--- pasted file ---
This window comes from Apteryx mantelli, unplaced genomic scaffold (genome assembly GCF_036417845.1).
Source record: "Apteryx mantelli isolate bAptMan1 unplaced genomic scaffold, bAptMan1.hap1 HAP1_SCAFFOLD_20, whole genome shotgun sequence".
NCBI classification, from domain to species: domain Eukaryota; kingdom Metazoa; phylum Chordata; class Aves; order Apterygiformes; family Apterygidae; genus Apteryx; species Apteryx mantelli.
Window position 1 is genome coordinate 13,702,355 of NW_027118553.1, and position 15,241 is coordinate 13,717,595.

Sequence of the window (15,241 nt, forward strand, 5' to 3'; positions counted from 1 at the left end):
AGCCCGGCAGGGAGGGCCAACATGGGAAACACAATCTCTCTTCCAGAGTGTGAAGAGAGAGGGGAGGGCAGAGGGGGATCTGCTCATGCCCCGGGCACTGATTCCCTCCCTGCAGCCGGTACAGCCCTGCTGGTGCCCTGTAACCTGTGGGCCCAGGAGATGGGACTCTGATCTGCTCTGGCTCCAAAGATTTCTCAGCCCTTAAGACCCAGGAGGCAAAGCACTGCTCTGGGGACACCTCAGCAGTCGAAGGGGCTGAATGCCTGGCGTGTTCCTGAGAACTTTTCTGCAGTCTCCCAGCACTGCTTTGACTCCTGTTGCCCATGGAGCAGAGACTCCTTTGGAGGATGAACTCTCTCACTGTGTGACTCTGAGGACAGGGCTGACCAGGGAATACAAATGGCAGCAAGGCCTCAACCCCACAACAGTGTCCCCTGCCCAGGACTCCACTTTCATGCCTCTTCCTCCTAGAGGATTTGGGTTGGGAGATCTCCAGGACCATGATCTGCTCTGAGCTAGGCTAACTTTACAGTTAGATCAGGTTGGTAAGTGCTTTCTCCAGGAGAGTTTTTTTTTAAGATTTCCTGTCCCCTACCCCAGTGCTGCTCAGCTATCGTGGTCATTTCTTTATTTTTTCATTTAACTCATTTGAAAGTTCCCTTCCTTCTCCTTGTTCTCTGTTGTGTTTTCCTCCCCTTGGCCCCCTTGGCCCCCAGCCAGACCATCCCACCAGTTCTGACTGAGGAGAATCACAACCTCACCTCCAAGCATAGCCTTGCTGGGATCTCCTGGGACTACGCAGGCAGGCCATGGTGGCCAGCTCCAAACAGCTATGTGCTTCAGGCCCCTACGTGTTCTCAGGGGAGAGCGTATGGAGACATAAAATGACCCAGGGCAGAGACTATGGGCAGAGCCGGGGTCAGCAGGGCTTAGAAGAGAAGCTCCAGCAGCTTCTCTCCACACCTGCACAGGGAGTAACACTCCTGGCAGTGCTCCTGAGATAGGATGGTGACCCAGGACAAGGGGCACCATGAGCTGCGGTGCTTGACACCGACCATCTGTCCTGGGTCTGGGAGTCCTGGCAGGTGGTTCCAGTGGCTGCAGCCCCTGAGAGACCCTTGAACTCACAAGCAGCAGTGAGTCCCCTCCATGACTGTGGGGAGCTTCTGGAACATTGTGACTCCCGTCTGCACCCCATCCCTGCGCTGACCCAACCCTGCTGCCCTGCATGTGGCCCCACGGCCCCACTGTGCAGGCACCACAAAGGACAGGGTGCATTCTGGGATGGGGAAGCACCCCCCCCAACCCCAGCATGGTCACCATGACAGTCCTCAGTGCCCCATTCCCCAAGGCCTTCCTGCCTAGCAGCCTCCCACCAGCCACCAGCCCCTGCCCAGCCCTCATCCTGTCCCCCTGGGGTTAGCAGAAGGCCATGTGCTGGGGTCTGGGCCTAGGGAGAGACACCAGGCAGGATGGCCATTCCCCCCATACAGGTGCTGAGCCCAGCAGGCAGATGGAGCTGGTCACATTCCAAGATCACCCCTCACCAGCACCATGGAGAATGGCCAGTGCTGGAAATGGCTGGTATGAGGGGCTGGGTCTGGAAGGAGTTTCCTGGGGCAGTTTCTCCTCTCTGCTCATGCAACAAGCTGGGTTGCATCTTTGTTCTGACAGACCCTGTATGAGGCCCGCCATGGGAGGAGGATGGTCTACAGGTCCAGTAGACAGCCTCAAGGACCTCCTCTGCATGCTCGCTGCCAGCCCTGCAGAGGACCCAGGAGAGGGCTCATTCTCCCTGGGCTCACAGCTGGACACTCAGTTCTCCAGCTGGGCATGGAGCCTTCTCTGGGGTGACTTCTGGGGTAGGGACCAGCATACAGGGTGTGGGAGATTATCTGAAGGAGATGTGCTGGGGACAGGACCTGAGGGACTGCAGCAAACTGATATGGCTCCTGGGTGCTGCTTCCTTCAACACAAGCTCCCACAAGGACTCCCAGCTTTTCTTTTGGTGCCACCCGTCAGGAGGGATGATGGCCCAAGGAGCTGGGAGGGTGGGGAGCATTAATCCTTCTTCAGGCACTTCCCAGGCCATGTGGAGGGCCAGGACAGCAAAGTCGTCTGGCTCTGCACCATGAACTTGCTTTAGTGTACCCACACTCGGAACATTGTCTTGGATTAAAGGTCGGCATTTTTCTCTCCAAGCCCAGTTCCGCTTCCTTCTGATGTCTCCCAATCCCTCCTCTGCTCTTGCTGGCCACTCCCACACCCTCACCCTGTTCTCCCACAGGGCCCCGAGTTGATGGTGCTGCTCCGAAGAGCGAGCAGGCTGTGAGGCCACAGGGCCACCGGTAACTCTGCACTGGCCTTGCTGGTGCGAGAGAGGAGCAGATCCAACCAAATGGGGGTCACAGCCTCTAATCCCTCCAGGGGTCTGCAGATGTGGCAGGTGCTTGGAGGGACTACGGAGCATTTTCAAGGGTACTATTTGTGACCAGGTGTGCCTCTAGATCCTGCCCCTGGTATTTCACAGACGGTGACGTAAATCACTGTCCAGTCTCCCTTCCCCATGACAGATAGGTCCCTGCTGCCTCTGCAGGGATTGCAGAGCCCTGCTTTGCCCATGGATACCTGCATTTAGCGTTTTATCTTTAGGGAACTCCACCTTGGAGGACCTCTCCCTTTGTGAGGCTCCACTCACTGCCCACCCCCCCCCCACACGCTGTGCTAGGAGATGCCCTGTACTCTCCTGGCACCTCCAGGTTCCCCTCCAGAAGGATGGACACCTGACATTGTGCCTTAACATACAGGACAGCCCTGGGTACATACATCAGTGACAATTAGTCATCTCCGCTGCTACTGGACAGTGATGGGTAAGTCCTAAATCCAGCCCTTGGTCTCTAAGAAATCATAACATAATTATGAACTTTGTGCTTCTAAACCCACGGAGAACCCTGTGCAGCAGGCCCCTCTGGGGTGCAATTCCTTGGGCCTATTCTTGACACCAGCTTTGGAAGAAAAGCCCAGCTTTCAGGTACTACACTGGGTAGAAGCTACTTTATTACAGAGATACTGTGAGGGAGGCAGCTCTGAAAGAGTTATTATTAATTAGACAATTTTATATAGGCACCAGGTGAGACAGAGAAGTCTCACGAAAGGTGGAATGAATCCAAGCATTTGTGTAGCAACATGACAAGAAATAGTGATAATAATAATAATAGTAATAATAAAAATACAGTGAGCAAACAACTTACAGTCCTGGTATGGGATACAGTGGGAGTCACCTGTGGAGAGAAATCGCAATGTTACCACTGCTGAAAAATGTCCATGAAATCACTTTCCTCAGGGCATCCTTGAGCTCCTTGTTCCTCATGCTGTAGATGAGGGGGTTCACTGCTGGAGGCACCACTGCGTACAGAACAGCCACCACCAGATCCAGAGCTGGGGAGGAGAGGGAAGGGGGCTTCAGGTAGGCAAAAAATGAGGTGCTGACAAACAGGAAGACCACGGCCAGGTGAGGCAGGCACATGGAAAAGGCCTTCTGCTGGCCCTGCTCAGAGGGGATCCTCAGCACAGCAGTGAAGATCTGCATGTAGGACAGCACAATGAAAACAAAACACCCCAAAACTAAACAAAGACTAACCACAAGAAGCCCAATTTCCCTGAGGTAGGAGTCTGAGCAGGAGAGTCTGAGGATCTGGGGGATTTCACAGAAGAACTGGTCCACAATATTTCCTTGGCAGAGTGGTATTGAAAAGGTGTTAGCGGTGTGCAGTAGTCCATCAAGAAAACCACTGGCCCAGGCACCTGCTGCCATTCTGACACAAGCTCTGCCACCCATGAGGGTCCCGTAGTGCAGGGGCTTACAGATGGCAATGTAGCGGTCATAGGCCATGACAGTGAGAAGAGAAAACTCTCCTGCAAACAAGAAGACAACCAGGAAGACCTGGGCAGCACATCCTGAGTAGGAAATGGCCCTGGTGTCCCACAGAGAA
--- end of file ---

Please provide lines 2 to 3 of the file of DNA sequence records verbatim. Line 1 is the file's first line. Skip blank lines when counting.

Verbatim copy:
Source record: "Apteryx mantelli isolate bAptMan1 unplaced genomic scaffold, bAptMan1.hap1 HAP1_SCAFFOLD_20, whole genome shotgun sequence".
NCBI classification, from domain to species: domain Eukaryota; kingdom Metazoa; phylum Chordata; class Aves; order Apterygiformes; family Apterygidae; genus Apteryx; species Apteryx mantelli.